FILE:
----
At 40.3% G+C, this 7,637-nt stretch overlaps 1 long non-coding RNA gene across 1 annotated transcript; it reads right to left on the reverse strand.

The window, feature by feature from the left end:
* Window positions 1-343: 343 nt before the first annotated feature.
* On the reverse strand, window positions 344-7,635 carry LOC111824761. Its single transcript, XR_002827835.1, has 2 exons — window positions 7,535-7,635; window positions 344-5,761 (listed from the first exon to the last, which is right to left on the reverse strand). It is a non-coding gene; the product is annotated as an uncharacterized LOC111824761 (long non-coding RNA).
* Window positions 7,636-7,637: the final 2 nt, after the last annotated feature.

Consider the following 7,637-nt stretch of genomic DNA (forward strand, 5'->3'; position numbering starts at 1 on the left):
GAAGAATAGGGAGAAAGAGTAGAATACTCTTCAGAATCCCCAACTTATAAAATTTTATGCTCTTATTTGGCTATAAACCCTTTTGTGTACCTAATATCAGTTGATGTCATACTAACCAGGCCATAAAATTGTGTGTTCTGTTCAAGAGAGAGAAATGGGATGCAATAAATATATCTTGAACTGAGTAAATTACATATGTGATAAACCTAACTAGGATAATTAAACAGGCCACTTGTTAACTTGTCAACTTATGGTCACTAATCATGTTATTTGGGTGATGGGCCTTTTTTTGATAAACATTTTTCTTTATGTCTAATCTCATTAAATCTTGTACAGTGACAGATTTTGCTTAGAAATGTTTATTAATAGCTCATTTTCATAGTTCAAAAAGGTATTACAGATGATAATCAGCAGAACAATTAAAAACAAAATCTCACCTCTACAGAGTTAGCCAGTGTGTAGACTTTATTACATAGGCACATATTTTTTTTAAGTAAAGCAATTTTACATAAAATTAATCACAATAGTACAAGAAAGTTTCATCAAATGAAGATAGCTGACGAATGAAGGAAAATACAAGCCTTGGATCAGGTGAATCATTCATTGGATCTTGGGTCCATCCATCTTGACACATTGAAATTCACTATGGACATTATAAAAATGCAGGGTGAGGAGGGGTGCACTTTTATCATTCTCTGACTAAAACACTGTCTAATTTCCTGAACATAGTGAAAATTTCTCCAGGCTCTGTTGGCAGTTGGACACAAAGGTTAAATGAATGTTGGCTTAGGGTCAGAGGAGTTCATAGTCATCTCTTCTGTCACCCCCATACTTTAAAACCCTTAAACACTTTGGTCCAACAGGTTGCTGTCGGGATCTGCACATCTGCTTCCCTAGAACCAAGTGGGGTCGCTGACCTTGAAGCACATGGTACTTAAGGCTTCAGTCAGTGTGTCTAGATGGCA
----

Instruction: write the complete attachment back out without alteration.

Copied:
At 40.3% G+C, this 7,637-nt stretch overlaps 1 long non-coding RNA gene across 1 annotated transcript; it reads right to left on the reverse strand.

The window, feature by feature from the left end:
* Window positions 1-343: 343 nt before the first annotated feature.
* On the reverse strand, window positions 344-7,635 carry LOC111824761. Its single transcript, XR_002827835.1, has 2 exons — window positions 7,535-7,635; window positions 344-5,761 (listed from the first exon to the last, which is right to left on the reverse strand). It is a non-coding gene; the product is annotated as an uncharacterized LOC111824761 (long non-coding RNA).
* Window positions 7,636-7,637: the final 2 nt, after the last annotated feature.

Consider the following 7,637-nt stretch of genomic DNA (forward strand, 5'->3'; position numbering starts at 1 on the left):
GAAGAATAGGGAGAAAGAGTAGAATACTCTTCAGAATCCCCAACTTATAAAATTTTATGCTCTTATTTGGCTATAAACCCTTTTGTGTACCTAATATCAGTTGATGTCATACTAACCAGGCCATAAAATTGTGTGTTCTGTTCAAGAGAGAGAAATGGGATGCAATAAATATATCTTGAACTGAGTAAATTACATATGTGATAAACCTAACTAGGATAATTAAACAGGCCACTTGTTAACTTGTCAACTTATGGTCACTAATCATGTTATTTGGGTGATGGGCCTTTTTTTGATAAACATTTTTCTTTATGTCTAATCTCATTAAATCTTGTACAGTGACAGATTTTGCTTAGAAATGTTTATTAATAGCTCATTTTCATAGTTCAAAAAGGTATTACAGATGATAATCAGCAGAACAATTAAAAACAAAATCTCACCTCTACAGAGTTAGCCAGTGTGTAGACTTTATTACATAGGCACATATTTTTTTTAAGTAAAGCAATTTTACATAAAATTAATCACAATAGTACAAGAAAGTTTCATCAAATGAAGATAGCTGACGAATGAAGGAAAATACAAGCCTTGGATCAGGTGAATCATTCATTGGATCTTGGGTCCATCCATCTTGACACATTGAAATTCACTATGGACATTATAAAAATGCAGGGTGAGGAGGGGTGCACTTTTATCATTCTCTGACTAAAACACTGTCTAATTTCCTGAACATAGTGAAAATTTCTCCAGGCTCTGTTGGCAGTTGGACACAAAGGTTAAATGAATGTTGGCTTAGGGTCAGAGGAGTTCATAGTCATCTCTTCTGTCACCCCCATACTTTAAAACCCTTAAACACTTTGGTCCAACAGGTTGCTGTCGGGATCTGCACATCTGCTTCCCTAGAACCAAGTGGGGTCGCTGACCTTGAAGCACATGGTACTTAAGGCTTCAGTCAGTGTGTCTAGATGGCA